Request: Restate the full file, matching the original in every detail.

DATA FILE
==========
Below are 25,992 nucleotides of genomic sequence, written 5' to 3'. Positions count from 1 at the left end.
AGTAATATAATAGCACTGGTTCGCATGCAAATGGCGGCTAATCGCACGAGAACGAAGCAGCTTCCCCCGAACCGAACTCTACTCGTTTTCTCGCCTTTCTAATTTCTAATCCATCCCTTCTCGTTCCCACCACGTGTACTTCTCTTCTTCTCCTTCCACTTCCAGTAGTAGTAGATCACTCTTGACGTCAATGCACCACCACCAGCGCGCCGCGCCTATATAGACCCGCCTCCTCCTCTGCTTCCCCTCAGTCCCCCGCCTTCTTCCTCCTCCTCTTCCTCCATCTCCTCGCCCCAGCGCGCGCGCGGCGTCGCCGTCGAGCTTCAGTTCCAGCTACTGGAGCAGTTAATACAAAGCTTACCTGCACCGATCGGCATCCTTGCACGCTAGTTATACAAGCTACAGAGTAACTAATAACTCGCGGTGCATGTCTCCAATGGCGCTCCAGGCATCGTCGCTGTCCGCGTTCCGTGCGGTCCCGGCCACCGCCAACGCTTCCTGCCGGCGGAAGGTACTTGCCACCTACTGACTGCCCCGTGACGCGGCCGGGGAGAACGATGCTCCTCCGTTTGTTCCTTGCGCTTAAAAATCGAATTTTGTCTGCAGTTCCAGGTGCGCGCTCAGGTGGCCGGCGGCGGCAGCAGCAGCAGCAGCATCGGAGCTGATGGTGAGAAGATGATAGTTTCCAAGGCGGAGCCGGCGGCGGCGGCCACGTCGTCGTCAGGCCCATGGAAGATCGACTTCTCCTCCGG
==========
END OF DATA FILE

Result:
Below are 25,992 nucleotides of genomic sequence, written 5' to 3'. Positions count from 1 at the left end.
AGTAATATAATAGCACTGGTTCGCATGCAAATGGCGGCTAATCGCACGAGAACGAAGCAGCTTCCCCCGAACCGAACTCTACTCGTTTTCTCGCCTTTCTAATTTCTAATCCATCCCTTCTCGTTCCCACCACGTGTACTTCTCTTCTTCTCCTTCCACTTCCAGTAGTAGTAGATCACTCTTGACGTCAATGCACCACCACCAGCGCGCCGCGCCTATATAGACCCGCCTCCTCCTCTGCTTCCCCTCAGTCCCCCGCCTTCTTCCTCCTCCTCTTCCTCCATCTCCTCGCCCCAGCGCGCGCGCGGCGTCGCCGTCGAGCTTCAGTTCCAGCTACTGGAGCAGTTAATACAAAGCTTACCTGCACCGATCGGCATCCTTGCACGCTAGTTATACAAGCTACAGAGTAACTAATAACTCGCGGTGCATGTCTCCAATGGCGCTCCAGGCATCGTCGCTGTCCGCGTTCCGTGCGGTCCCGGCCACCGCCAACGCTTCCTGCCGGCGGAAGGTACTTGCCACCTACTGACTGCCCCGTGACGCGGCCGGGGAGAACGATGCTCCTCCGTTTGTTCCTTGCGCTTAAAAATCGAATTTTGTCTGCAGTTCCAGGTGCGCGCTCAGGTGGCCGGCGGCGGCAGCAGCAGCAGCAGCATCGGAGCTGATGGTGAGAAGATGATAGTTTCCAAGGCGGAGCCGGCGGCGGCGGCCACGTCGTCGTCAGGCCCATGGAAGATCGACTTCTCCTCCGG